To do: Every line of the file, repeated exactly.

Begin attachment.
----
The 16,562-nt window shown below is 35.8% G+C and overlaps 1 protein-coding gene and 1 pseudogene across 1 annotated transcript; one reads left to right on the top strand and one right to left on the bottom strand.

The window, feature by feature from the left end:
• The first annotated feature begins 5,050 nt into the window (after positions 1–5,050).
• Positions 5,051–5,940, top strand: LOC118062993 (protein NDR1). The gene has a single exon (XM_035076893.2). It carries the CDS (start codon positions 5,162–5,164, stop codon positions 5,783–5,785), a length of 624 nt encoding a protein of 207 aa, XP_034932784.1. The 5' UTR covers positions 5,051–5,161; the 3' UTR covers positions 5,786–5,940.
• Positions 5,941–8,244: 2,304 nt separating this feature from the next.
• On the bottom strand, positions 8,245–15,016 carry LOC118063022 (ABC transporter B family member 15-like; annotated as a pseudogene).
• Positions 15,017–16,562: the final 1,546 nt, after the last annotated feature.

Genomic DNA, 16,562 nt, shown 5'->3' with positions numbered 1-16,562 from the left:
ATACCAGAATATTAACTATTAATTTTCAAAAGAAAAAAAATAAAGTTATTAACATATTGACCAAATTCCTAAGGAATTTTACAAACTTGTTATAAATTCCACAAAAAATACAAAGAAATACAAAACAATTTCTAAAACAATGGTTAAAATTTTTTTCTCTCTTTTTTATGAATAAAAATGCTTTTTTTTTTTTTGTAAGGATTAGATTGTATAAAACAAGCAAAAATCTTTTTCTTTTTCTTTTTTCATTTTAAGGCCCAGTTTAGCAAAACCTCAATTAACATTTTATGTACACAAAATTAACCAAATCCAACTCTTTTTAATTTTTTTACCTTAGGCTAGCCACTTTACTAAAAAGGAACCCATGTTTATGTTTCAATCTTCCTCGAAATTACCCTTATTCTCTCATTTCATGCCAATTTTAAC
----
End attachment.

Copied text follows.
The 16,562-nt window shown below is 35.8% G+C and overlaps 1 protein-coding gene and 1 pseudogene across 1 annotated transcript; one reads left to right on the top strand and one right to left on the bottom strand.

The window, feature by feature from the left end:
• The first annotated feature begins 5,050 nt into the window (after positions 1–5,050).
• Positions 5,051–5,940, top strand: LOC118062993 (protein NDR1). The gene has a single exon (XM_035076893.2). It carries the CDS (start codon positions 5,162–5,164, stop codon positions 5,783–5,785), a length of 624 nt encoding a protein of 207 aa, XP_034932784.1. The 5' UTR covers positions 5,051–5,161; the 3' UTR covers positions 5,786–5,940.
• Positions 5,941–8,244: 2,304 nt separating this feature from the next.
• On the bottom strand, positions 8,245–15,016 carry LOC118063022 (ABC transporter B family member 15-like; annotated as a pseudogene).
• Positions 15,017–16,562: the final 1,546 nt, after the last annotated feature.

Genomic DNA, 16,562 nt, shown 5'->3' with positions numbered 1-16,562 from the left:
ATACCAGAATATTAACTATTAATTTTCAAAAGAAAAAAAATAAAGTTATTAACATATTGACCAAATTCCTAAGGAATTTTACAAACTTGTTATAAATTCCACAAAAAATACAAAGAAATACAAAACAATTTCTAAAACAATGGTTAAAATTTTTTTCTCTCTTTTTTATGAATAAAAATGCTTTTTTTTTTTTTGTAAGGATTAGATTGTATAAAACAAGCAAAAATCTTTTTCTTTTTCTTTTTTCATTTTAAGGCCCAGTTTAGCAAAACCTCAATTAACATTTTATGTACACAAAATTAACCAAATCCAACTCTTTTTAATTTTTTTACCTTAGGCTAGCCACTTTACTAAAAAGGAACCCATGTTTATGTTTCAATCTTCCTCGAAATTACCCTTATTCTCTCATTTCATGCCAATTTTAAC